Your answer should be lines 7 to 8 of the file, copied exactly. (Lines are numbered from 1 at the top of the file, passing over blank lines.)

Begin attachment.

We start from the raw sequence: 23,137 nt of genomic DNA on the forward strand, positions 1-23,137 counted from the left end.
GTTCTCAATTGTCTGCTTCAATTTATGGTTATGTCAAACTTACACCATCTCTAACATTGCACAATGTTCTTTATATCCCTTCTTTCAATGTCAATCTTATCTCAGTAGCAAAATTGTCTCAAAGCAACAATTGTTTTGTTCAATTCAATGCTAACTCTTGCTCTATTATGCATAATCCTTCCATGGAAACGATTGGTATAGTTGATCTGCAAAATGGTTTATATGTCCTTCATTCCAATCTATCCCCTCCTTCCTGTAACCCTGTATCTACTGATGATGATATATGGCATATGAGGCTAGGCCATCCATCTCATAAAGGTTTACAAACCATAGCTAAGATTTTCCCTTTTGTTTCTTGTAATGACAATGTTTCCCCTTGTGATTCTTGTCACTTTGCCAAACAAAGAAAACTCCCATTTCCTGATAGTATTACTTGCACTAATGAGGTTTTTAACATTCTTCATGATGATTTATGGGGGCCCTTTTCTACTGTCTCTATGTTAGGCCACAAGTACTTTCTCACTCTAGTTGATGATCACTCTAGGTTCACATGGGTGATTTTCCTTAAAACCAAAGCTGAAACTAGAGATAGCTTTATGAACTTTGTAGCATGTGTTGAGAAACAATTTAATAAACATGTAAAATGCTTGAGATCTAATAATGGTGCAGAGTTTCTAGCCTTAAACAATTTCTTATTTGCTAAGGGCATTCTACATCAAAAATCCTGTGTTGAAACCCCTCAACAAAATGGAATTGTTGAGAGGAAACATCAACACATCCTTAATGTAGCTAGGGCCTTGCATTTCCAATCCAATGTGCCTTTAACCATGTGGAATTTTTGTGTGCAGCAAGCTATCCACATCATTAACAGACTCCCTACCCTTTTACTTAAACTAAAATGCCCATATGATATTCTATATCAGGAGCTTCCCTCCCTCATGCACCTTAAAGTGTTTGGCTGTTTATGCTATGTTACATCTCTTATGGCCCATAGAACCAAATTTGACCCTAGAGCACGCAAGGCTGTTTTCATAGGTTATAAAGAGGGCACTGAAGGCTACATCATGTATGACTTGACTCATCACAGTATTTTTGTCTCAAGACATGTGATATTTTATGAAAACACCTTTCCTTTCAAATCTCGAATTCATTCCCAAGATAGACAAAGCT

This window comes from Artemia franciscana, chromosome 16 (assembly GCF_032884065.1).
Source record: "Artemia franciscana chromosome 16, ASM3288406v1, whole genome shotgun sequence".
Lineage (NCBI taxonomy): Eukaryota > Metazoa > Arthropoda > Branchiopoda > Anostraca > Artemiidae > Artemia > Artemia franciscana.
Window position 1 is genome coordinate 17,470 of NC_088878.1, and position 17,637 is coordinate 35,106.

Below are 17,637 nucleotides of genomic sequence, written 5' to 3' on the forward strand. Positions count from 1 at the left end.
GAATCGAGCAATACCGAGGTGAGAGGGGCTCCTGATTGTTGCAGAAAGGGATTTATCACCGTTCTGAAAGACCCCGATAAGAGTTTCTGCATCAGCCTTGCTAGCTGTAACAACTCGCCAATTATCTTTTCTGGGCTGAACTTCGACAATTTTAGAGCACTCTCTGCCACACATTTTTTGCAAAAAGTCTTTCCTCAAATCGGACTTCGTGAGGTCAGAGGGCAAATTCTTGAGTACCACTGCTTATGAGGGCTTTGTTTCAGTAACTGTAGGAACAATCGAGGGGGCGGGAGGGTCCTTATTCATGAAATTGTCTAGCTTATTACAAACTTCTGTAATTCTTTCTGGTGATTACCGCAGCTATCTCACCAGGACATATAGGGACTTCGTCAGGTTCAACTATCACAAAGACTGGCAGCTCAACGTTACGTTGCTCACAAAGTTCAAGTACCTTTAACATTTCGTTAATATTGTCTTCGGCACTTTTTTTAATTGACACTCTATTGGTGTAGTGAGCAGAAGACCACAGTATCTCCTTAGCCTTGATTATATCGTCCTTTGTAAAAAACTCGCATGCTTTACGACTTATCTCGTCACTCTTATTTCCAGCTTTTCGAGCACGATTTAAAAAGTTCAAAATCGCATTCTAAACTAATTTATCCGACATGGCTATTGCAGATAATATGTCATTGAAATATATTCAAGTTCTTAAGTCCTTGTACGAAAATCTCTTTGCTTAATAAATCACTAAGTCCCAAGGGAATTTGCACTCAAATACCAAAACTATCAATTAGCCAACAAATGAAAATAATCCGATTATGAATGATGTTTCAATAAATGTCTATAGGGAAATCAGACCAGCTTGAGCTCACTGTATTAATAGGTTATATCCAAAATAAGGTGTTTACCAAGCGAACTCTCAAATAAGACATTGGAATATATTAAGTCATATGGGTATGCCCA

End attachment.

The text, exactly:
Below are 17,637 nucleotides of genomic sequence, written 5' to 3' on the forward strand. Positions count from 1 at the left end.
GAATCGAGCAATACCGAGGTGAGAGGGGCTCCTGATTGTTGCAGAAAGGGATTTATCACCGTTCTGAAAGACCCCGATAAGAGTTTCTGCATCAGCCTTGCTAGCTGTAACAACTCGCCAATTATCTTTTCTGGGCTGAACTTCGACAATTTTAGAGCACTCTCTGCCACACATTTTTTGCAAAAAGTCTTTCCTCAAATCGGACTTCGTGAGGTCAGAGGGCAAATTCTTGAGTACCACTGCTTATGAGGGCTTTGTTTCAGTAACTGTAGGAACAATCGAGGGGGCGGGAGGGTCCTTATTCATGAAATTGTCTAGCTTATTACAAACTTCTGTAATTCTTTCTGGTGATTACCGCAGCTATCTCACCAGGACATATAGGGACTTCGTCAGGTTCAACTATCACAAAGACTGGCAGCTCAACGTTACGTTGCTCACAAAGTTCAAGTACCTTTAACATTTCGTTAATATTGTCTTCGGCACTTTTTTTAATTGACACTCTATTGGTGTAGTGAGCAGAAGACCACAGTATCTCCTTAGCCTTGATTATATCGTCCTTTGTAAAAAACTCGCATGCTTTACGACTTATCTCGTCACTCTTATTTCCAGCTTTTCGAGCACGATTTAAAAAGTTCAAAATCGCATTCTAAACTAATTTATCCGACATGGCTATTGCAGATAATATGTCATTGAAATATATTCAAGTTCTTAAGTCCTTGTACGAAAATCTCTTTGCTTAATAAATCACTAAGTCCCAAGGGAATTTGCACTCAAATACCAAAACTATCAATTAGCCAACAAATGAAAATAATCCGATTATGAATGATGTTTCAATAAATGTCTATAGGGAAATCAGACCAGCTTGAGCTCACTGTATTAATAGGTTATATCCAAAATAAGGTGTTTACCAAGCGAACTCTCAAATAAGACATTGGAATATATTAAGTCATATGGGTATGCCCA